This disinformation campaign has largely been responsible that the United States failure to enact comprehensive climate change policies. Given the enormity, harshness, and destructiveness of climate change impacts, the duties that high-emitting countries like the United States have to not harm hundreds of millions of people around the world who are vulnerable to climate change, and the fact that the world has now lost several decades in finding a solution to climate change at a time when the world may be running out of time to prevent dangerous climate change, the failure of the US media to report on the nature of this campaign to the American people is a grave, tragic, and profound failure.

There is a growing peer-reviewed sociological literature on the disinformation campaign which describes this phenomenon as a counter-movement. (See, for example, McCright and Dunlap 2000: 559) A counter-movement is a social movement that has formed in reaction to another movement. (McCright and Dunlap 2000: 504.) The climate change disinformation campaign can be understood to be a continuation of the counter-movements that arose among US political conservatives in reaction to the environmental, civil rights, women’s rights, and anti-war movements that arose in the 1960′s in the United States. And so, the climate change disinformation campaign’s methods and processes can be understood to be an extension of strategies that had already been developed among some, although not all, conservatives to counter the environmental movement that had developed in the late 1960s and 1970s around other environmental issues such as air and water pollution, safe disposal of waste and toxic substances, and protection of wetlands and endangered species.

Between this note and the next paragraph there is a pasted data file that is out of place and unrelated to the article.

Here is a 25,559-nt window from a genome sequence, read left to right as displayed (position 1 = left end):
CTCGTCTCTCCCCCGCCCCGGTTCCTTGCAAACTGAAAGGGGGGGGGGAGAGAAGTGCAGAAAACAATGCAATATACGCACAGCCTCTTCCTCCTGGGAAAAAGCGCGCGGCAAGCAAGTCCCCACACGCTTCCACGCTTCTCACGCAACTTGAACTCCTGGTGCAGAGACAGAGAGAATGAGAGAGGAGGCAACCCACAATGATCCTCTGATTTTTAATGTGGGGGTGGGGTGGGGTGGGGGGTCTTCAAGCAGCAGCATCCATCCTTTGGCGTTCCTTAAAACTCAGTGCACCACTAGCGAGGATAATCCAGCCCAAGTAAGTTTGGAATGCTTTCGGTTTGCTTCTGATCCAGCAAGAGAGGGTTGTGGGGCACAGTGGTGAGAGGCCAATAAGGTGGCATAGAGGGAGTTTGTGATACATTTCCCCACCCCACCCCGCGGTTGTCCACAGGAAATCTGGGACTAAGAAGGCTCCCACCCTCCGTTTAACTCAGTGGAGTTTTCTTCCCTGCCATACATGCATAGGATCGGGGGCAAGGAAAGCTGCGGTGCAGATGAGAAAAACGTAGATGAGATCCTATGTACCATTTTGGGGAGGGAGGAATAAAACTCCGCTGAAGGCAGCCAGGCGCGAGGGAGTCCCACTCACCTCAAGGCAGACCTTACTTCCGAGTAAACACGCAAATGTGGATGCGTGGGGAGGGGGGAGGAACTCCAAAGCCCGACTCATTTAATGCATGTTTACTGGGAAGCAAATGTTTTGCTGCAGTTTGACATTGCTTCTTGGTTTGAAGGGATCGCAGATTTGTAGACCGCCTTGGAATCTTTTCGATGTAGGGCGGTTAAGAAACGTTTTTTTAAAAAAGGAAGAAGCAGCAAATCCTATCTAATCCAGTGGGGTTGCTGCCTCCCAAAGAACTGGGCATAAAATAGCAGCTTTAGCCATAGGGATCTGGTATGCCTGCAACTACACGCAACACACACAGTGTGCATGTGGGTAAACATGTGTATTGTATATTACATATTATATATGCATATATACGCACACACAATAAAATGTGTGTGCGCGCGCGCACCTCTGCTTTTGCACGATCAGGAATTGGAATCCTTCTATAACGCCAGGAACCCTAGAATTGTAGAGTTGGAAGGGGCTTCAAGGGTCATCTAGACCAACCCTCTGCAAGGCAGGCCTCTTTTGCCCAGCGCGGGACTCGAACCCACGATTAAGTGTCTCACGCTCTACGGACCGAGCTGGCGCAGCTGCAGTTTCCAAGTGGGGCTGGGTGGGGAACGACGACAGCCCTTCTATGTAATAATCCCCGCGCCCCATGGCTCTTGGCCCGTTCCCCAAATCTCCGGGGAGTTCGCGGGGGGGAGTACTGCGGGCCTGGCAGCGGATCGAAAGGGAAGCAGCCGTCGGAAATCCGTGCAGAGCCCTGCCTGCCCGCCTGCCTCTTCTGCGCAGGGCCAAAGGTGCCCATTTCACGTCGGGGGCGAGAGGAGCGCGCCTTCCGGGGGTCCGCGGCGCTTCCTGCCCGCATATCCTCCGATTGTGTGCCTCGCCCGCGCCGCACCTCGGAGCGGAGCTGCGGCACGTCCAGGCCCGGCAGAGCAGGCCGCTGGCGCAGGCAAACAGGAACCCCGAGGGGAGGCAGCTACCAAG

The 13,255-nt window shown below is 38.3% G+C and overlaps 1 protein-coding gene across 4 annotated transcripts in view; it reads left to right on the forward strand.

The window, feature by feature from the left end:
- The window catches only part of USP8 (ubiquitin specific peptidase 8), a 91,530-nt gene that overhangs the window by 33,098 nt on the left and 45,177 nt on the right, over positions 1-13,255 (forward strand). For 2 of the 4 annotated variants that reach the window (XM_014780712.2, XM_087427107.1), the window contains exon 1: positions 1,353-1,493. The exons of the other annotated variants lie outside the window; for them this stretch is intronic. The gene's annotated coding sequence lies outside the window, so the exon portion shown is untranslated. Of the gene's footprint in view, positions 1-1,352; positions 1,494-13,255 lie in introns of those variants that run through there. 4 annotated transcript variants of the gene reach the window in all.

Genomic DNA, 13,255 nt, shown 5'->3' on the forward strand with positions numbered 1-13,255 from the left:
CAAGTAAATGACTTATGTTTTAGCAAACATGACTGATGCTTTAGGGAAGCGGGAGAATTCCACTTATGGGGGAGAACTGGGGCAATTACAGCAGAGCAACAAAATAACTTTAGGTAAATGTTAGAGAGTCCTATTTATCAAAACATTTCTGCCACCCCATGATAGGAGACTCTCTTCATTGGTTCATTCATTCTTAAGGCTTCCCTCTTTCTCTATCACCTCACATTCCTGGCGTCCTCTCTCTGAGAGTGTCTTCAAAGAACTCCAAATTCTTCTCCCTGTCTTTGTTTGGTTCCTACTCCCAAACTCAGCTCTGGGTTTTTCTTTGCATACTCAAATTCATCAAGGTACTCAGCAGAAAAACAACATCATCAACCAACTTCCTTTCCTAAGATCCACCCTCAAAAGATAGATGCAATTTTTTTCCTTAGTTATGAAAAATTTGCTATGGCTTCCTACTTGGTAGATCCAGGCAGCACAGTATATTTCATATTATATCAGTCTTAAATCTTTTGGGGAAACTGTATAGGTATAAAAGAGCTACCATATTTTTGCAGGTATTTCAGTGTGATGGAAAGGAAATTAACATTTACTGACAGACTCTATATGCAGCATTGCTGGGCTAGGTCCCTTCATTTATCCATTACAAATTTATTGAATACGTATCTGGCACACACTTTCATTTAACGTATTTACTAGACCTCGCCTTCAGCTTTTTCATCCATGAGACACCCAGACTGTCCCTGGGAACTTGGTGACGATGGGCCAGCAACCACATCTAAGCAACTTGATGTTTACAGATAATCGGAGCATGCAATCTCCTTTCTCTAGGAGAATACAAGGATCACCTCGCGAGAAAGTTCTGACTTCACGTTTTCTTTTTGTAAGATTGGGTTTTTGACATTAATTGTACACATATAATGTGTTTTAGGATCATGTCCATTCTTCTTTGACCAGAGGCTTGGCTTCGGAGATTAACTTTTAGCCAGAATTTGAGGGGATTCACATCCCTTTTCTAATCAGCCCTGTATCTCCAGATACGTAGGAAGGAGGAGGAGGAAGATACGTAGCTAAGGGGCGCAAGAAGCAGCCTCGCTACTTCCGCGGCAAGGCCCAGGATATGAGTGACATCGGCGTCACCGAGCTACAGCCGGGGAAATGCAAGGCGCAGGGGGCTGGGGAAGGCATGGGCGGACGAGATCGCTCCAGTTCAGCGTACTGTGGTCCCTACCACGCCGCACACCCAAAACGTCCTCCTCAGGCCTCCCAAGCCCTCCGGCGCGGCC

Yet the emergence of global warming as an issue in the 1980s with its potential for large-scale social change needed to ameliorate its threat was seen as more threatening to conservatives in regard to industry, prosperity, life-style, and the entire American-way of life, than were traditional pollution problems. (McCright and Dunlap 2000: 503) In other words, climate change directly threatened the central values of the US conservative movement even more than other environmental problems. (McCright and Dunlap 2000: 505) As a result climate change has become the key environmental focus of the US conservative movement.